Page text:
Traci Beauchman never thought she’d be living in a historic home in Phoenix. The possibility was never even on the radar.
But, when she and her husband, Kris, decided to move to the Coronado Historic District from their six-bedroom, four-bathroom home in Surprise, they did it in a big way. Well, big for historic district standards.
The Beauchmans, recent empty-nesters who realized they were beginning to make quite a habit of driving from Surprise to downtown to socialize, found a three-bedroom, three-bath home that made downsizing from their 3,600-square-foot home in Surprise a little less painful.
“We thought, ‘We want to go do something fun,’” Beauchman said of their mindset after their youngest moved out. “Our life is our own. Let’s go have one.”
So, while they did not change the footprint of the 1,800-square-foot home, which included an addition when they purchased it, they did add a swimming pool and create an outdoor living space that meets all their entertaining needs.
“We really put our own stamp on it,” Beauchman said. “It’s been so fun. We figured this would be our next adventure. There’s a lot to try out there and we’re going to try it all.”
And in the kitchen, “trying it all” meant installing two different but complementary types of quartz countertops, and adjusting the lighting by using an app. The Beauchman home is not only historic, it’s smart. Seemingly everything can be controlled by an app.
“That’s my husband’s contribution,” Beauchman said with a warm laugh.
What sparks the most conversation among guests is the way the Beauchmans have decorated the surprisingly spacious historic home. Vintage accent pieces are sprinkled in at every turn, and with intention. The pieces themselves, from the rotary phone on the desk to the to throwback scale in the kitchen to the classic TV console-turned-liquor cabinet in the front room, all feel at home in the spaces they’ve been given.
“We look for the history behind it,” Beauchman said of the endless stream of vintage pieces throughout her home. “Sometimes it takes two or three different purchases just to find what we want.”
And, for many of the pieces, they didn’t even need to go searching in a store. They were already in the family. Traci wasn’t even supposed to get her father’s vintage, stand-up radio until after he passed away. But there it sits, just inside the Beauchman’s lime green front door. And her father is still around to see it.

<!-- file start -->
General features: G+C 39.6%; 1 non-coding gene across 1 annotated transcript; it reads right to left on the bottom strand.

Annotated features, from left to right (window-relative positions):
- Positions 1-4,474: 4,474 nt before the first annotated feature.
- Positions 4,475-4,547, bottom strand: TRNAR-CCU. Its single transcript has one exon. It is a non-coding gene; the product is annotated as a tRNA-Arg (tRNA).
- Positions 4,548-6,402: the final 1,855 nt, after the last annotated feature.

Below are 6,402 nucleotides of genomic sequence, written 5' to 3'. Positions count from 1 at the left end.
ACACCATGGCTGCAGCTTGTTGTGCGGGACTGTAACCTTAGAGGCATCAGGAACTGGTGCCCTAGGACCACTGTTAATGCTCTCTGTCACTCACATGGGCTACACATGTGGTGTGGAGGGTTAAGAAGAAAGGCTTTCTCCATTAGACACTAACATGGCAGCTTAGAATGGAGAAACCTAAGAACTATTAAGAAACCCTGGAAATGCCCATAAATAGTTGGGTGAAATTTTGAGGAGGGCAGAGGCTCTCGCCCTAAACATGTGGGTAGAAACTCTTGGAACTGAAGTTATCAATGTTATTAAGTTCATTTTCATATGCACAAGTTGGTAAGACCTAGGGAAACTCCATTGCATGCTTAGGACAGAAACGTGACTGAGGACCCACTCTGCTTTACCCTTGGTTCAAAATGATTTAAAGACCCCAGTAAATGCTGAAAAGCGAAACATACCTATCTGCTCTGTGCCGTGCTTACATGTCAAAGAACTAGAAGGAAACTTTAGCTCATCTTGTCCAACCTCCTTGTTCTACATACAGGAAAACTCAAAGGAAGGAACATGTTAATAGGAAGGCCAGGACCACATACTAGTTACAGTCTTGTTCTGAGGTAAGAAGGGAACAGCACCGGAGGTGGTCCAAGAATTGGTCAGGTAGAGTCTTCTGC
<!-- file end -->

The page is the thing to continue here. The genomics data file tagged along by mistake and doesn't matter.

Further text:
Inside the home’s second bedroom, one that the Beauchmans decided to convert into a film-themed TV room, sits a Brownie Starflash Cam, the dainty, square cameras that required the blue Sylvania flashbulb. It was Traci’s grandfather’s, and she remembers taking it on a trip to the Phoenix Zoo when she was eight years old.
The south side of the home is where previous owners added a more traditionally-sized master bedroom and bathroom, nearly doubling the home’s original footprint, which was about 900-square-feet before adding the rooms and closing in the back porch to make a laundry room.
The size and style of the master bath, though, grabbed the attention of the Beauchmans.
“This is what sold us on the house originally,” Beauchman said.
The Beauchmans felt lucky for scoring a historic home with three full baths in it, but felt even more charmed when they walked into the master bath, which stretched far enough to include a stand-alone tub, a spacious shower stall, and two separate sinks and vanities.
After all, it’s almost accepted that what homeowners gain in charm and character in a historic home they lose in elbow room while brushing their teeth. So, this was a score.
The backyard has a resort feel on a dollhouse scale, offering a pocket of serenity in the middle of the city. Lights are strung across a seating area, which includes a fire pit, a flat screen TV and a grill, all enclosed on one side by a fence covered in viney greenery.
Beyond the seating area is the pool, a Beauchman addition that is surrounded by synthetic grass, accented with commissioned copper artwork, and touched off by beach-vibe Adirondack chairs, a distressed towel cabinet and a pair of bubblegum pink decorative flamingos.
“I said if we ended up in a historic district, we were getting pink flamingos by the pool,” Beauchman said. “It’s been really awesome to live down here. We absolutely love it.”
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